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New York follows suit with Massachusetts, sets smart grid plan in motion

By Max Burkhalter
January 17, 2014

New York Governor Andrew Cuomo recently announced the state's own plan for modernizing and improving its power grid and hardening the system to natural and manmade disasters. According to Smart Grid News, the announcement, which followed a recent, similar one from Massachusetts, is a $17 billion strategy that would transform New York's energy infrastructure. Efforts include deploying terminal servers, serial toEthernet converters and smart meters to optimize the network and ensure the state is meeting expectations for energy supply, eco-friendly initiatives and peak demand needs.

"We are going to expedite the building of our energy super highway; we still have a problem getting low-cost, clean, renewable power up from downstate to upstate, which is costing ratepayers $600 million a year," Cuomo said in the announcement. "Let's incentivize smart projects that locate within state-owned or existing transmission rights-of-way so that they are not interfering or spreading into local communities, and let's offer those smart projects an expedited approval process."

The improvements are inspired by the growing number of storms that New York sees every year, and a growing need to be prepared for whatever the weather brings. According to the news source, New York has been hit by nine presidentially declared disasters since Gov. Cuomo took office, and a high number of non-official weather crises as well.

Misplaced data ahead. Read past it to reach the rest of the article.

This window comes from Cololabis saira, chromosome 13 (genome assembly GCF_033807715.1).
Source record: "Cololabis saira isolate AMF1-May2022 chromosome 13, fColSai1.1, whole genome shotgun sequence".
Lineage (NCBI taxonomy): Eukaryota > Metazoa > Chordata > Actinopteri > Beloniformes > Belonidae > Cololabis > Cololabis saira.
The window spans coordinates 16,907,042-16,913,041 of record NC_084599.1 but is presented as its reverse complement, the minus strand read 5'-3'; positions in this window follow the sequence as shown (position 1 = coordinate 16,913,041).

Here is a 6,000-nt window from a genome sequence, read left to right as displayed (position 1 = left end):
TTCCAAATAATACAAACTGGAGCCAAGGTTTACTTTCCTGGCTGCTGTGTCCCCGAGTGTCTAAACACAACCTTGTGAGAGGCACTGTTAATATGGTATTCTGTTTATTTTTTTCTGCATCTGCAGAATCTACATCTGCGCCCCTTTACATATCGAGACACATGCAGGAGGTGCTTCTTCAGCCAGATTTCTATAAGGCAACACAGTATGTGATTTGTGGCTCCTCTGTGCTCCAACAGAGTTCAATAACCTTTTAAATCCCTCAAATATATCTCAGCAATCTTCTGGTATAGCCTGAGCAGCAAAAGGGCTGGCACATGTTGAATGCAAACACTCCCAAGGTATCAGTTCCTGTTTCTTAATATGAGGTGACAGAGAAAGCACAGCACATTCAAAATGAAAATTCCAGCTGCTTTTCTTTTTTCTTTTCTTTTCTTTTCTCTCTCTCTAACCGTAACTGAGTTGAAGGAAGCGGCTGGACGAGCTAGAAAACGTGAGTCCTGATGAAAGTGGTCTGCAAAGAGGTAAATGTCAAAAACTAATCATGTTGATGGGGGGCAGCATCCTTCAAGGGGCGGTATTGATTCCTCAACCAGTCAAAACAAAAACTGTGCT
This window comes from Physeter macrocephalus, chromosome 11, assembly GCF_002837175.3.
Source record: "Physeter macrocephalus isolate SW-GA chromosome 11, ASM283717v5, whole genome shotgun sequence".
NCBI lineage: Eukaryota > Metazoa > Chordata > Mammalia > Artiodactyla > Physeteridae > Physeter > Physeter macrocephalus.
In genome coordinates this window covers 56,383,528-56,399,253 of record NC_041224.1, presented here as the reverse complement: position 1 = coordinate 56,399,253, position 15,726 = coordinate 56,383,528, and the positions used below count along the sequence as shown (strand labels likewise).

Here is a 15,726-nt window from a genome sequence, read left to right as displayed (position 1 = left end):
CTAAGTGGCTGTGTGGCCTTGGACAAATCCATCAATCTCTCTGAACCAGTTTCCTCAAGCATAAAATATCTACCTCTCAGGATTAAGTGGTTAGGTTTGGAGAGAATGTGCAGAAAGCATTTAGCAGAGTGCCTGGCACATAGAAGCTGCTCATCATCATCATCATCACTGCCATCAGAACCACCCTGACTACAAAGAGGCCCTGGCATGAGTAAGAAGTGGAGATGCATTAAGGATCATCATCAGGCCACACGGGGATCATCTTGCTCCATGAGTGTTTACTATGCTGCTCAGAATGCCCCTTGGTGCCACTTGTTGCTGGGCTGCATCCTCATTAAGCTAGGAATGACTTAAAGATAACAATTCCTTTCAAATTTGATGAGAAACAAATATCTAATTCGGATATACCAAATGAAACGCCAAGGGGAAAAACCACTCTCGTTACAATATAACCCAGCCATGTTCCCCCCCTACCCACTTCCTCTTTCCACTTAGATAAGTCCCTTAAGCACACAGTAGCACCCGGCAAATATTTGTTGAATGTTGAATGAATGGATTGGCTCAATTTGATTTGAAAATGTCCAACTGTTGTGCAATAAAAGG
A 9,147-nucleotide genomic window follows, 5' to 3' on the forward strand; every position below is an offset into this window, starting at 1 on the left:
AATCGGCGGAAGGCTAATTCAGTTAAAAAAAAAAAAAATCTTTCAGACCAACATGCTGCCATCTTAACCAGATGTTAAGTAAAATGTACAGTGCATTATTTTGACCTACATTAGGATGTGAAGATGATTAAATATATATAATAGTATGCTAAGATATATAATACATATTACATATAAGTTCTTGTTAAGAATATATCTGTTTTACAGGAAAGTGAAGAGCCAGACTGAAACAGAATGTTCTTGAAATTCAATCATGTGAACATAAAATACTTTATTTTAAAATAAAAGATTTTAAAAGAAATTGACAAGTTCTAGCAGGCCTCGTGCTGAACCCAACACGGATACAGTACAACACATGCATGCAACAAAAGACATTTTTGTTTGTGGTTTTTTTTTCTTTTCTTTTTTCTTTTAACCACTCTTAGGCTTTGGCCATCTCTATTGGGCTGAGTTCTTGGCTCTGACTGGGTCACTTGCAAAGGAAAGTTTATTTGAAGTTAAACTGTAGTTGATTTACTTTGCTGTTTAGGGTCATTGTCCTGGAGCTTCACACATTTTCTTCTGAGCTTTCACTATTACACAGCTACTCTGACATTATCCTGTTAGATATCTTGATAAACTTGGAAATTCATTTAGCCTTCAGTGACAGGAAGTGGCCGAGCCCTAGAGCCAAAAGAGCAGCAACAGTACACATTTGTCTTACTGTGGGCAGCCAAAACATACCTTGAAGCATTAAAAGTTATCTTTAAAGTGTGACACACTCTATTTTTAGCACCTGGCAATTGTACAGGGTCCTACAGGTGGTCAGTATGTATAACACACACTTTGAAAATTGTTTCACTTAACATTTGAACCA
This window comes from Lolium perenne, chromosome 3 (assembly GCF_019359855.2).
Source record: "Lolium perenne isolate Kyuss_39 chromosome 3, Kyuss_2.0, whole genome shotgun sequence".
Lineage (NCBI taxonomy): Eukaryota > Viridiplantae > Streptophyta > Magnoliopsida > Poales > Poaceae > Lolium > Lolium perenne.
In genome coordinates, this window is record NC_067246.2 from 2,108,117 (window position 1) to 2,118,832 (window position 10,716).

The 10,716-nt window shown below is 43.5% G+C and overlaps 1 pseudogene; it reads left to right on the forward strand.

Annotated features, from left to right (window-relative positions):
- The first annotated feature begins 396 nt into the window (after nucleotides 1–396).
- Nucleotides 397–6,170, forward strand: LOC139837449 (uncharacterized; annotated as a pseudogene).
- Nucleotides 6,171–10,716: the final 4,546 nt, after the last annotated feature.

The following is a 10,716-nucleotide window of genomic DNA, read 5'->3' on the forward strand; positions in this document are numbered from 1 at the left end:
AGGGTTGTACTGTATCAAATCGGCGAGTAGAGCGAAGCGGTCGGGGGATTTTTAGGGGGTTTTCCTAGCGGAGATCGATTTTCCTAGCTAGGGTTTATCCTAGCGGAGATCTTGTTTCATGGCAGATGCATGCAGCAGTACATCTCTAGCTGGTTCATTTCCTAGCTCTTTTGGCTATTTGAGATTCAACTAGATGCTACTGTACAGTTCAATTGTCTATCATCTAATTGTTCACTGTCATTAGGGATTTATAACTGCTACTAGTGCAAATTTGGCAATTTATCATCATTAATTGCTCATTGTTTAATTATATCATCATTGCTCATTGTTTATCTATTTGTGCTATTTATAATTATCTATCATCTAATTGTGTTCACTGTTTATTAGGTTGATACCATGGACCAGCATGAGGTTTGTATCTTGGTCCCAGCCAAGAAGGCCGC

Included in the state plan is new infrastructure to protect coastal power grids, a statewide gas-powered backup grid in critical areas of the state and creating independent "microgrids" in various communities to boost resilience.

"Our plan completely transforms the way we build and protect our infrastructure, safeguard our energy supply, prepare our citizens and first responders, and provide fuel and electricity," Cuomo stated.

The optimization of power infrastructure with smart grid deployments isn't localized to New York either. More states are embracing similar plans in order to enhance the delivery of energy and stability of their networks. These efforts can help boost the efficiency of the nation's power infrastructure, reduce the costs of electricity and work to eliminate common worries of brownouts, blackouts and other energy crises along the way.

Perle offers a range of cost effective serial-to-Ethernet converters to help meet NERC-CIP compliance for the protection of critical cyberassets in substations. The IOLAN SDS HV/LDC Terminal Server is designed to meet harsh environments associated with Power Substations with attributes such as support for substation AC and DC voltage ranges, extended operating temperatures and meeting emission, immunity and safety approvals associated with substation IT equipment.


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